I am so very blessed to share with you that Pastor Sheldon Wolf is now writing for God here at FGGAM. Pastor Sheldon is doing such a tremendous work at the First Baptist Church in Reserve, New Mexico! I served for many years as a circuit preacher at FBC in Reserve, I have such a special love for Sheldon and all the folks in Reserve.
A Gospel Prescription by Pastor Sheldon Wolf of First Baptist Church in Reserve, NM
“Inasmuch as many have undertaken to compile an account of the things accomplished among us, 2 just as they were handed down to us by those who from the beginning were eyewitnesses and servants of the word, 3 it seemed fitting for me as well, having investigated everything carefully from the beginning, to write it out for you in consecutive order, most excellent Theophilus; 4 so that you may know the exact truth about the things you have been taught.” – Luke 1:1-4
“I had to talk to you as unspiritual, as yet babies in the Christian life, And my practice had been to feed you, as it were, with ‘milk’ and not with ‘meat.’ You were unable to digest ‘meat’ in those days…” That delightful Englishman as he has been called, JB Phillips, paraphrases the Apostle Paul as he admonished the church in Corinth. This is a verse with which a great many Christians are familiar, but I begin with it because I fear that many “hearing, have not heard.” What I mean is that all too often this passage is used to justify an attitude that sounds something like a Sunday school visitor insisting with much pomp and waving of arms to a room full of startled people he only met this morning, that he knows the precise identity of the Nephilim in Genesis 6. Or perhaps the long time member who suddenly starts wearing tassels on his clothing (the corresponding ear curls glaringly absent) and implies at every opportunity that if you were as spiritual you would do the same, and all of this because of what he heard at a conference. How about the college student who, after being exposed to some great theological treatise during the course of her studies, returns home with an eager charge of heresy ready to be hurled at church and nuclear family member alike.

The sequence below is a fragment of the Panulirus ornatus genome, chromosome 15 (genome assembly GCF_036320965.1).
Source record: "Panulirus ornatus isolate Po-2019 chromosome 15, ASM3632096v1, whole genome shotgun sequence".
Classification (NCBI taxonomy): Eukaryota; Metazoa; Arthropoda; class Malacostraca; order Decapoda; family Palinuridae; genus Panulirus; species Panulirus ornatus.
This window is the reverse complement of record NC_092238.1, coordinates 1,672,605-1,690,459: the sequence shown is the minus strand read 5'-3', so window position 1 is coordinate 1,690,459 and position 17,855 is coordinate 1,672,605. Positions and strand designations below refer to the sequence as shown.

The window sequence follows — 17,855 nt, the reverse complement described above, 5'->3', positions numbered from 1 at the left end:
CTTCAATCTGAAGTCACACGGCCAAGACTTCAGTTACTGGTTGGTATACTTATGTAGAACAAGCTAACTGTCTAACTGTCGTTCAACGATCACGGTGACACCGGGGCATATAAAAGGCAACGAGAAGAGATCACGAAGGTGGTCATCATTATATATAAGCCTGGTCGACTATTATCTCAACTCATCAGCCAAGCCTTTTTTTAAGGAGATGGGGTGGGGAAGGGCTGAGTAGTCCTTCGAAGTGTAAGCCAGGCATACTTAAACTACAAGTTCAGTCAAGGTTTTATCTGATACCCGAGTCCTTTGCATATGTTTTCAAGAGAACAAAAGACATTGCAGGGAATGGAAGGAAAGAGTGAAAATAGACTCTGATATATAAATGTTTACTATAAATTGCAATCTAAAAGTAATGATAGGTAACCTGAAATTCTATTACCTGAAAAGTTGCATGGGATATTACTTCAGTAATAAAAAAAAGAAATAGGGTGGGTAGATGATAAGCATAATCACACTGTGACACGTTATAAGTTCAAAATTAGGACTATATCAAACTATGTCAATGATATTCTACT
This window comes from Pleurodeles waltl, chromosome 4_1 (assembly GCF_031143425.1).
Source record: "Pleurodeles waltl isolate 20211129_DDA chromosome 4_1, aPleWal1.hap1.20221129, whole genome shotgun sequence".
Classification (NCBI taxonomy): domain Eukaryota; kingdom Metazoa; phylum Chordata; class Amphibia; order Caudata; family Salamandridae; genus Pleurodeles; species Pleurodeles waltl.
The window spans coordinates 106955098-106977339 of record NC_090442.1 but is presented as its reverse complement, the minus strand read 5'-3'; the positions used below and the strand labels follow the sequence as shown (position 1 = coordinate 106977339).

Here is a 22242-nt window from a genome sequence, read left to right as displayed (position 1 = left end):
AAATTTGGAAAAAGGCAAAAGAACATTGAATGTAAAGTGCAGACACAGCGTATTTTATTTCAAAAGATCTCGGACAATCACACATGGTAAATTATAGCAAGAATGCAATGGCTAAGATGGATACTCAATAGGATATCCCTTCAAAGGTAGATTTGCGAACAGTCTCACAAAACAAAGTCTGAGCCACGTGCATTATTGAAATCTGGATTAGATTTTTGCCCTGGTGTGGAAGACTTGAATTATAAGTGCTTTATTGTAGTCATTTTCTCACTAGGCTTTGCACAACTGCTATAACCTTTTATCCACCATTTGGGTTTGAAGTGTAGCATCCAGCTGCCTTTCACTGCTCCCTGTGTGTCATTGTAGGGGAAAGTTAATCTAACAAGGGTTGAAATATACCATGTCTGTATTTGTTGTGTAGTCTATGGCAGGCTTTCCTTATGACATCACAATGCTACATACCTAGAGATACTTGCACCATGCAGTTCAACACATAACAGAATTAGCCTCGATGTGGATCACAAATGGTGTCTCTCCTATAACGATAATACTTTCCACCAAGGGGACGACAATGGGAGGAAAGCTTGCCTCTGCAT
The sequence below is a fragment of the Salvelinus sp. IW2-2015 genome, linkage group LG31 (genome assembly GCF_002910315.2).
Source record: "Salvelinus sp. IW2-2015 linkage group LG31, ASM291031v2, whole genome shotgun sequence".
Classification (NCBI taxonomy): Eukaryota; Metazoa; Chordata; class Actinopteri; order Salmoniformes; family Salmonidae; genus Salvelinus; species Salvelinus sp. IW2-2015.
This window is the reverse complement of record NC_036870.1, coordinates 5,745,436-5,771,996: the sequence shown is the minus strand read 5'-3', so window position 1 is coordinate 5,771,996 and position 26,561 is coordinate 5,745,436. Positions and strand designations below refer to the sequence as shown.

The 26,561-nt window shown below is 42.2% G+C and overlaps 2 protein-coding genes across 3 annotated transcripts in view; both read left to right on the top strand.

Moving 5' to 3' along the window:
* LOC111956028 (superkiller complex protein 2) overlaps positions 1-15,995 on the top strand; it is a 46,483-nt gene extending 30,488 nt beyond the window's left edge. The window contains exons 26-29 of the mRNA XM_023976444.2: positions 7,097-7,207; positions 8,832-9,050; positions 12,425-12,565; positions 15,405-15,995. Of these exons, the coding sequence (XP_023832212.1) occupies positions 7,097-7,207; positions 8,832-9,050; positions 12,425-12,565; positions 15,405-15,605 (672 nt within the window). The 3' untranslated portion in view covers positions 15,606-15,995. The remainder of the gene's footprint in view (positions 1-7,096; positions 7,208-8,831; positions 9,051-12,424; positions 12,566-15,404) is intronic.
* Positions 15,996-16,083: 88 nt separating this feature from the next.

These errors are a few contemporary illustrations of the kinds of issues taking place in the Corinthian church at the time of Paul’s writing. People were becoming divided into camps saying things like “I am of Paul” and “I am of Apollos,” and these factions were tearing the church apart. All of these errors, whether the contemporary ones I have offered, or the ones in Paul’s day, are diverse in terms of the kinds of people and the types actions, but they all have the same root; that is, misguided priorities. As well as bear the same fruit; that is, controversy and strife. Paul’s admonishment was simple, but it was not easy. His desire, indeed his command, was for the people in Corinth to recenter their focus on Christ, for when they looked from that corrected perspective, they would see that all that was meritorious about Paul’s teaching was that which elevated Christ and presenting the gospel. The same would be seen about the teaching of Apollos. It is my hope that in the studies we are beginning together, we can wisely and humbly put on the same lenses Paul prescribed for the Corinthians.
Now I’m sure, dear reader, that you’ve noticed the opening lines of the Gospel of Luke displayed above, which is our object of study, and perhaps you are wondering what relevance this detour through the situation in Corinth has to the passage at hand. Well our author, Luke, has a similar concern in mind, or at least gives us an occasion to meditate on a similar matter. Notice above in verse 4 Luke tells his reader that his intention for writing was that he might deepen Theophilus’ faith. This is quite profound because it implies that Theophilus is already a believer and has been taught the gospel. And yet, Luke, when trying to determine what would most edify, uplift, and secure his friend in his faith, decided that a detailed and as he says “orderly account” of the life of Jesus Christ is exactly what Theophilus needed. My hope for us walking together through this spectacular story is that we might recognize, regardless of how mature in our faith we may be (or think we are), we are always in need of this greatest of stories. We must avoid the error described by Chesterton and make certain that we have not “grown older than our God.” And, before I excite you with the journey we are about to set foot on, I felt it necessary to “fence the table,” as it were, at the outset. The journey we are about to embark on may appear to be a familiar one, and in many ways I pray that it is, but we must be careful not to presume, as the Corinthians did, that we have little time to trifle with the gospel, as if there are more spiritually mature issues to contend with. You see, the funny thing about the gospel is that it is both our “milk” and our “meat.” It is that which brings us into the kingdom of God as newborns, and the same gospel is the foundation of everything we come to learn as we grow in that marvelous realm.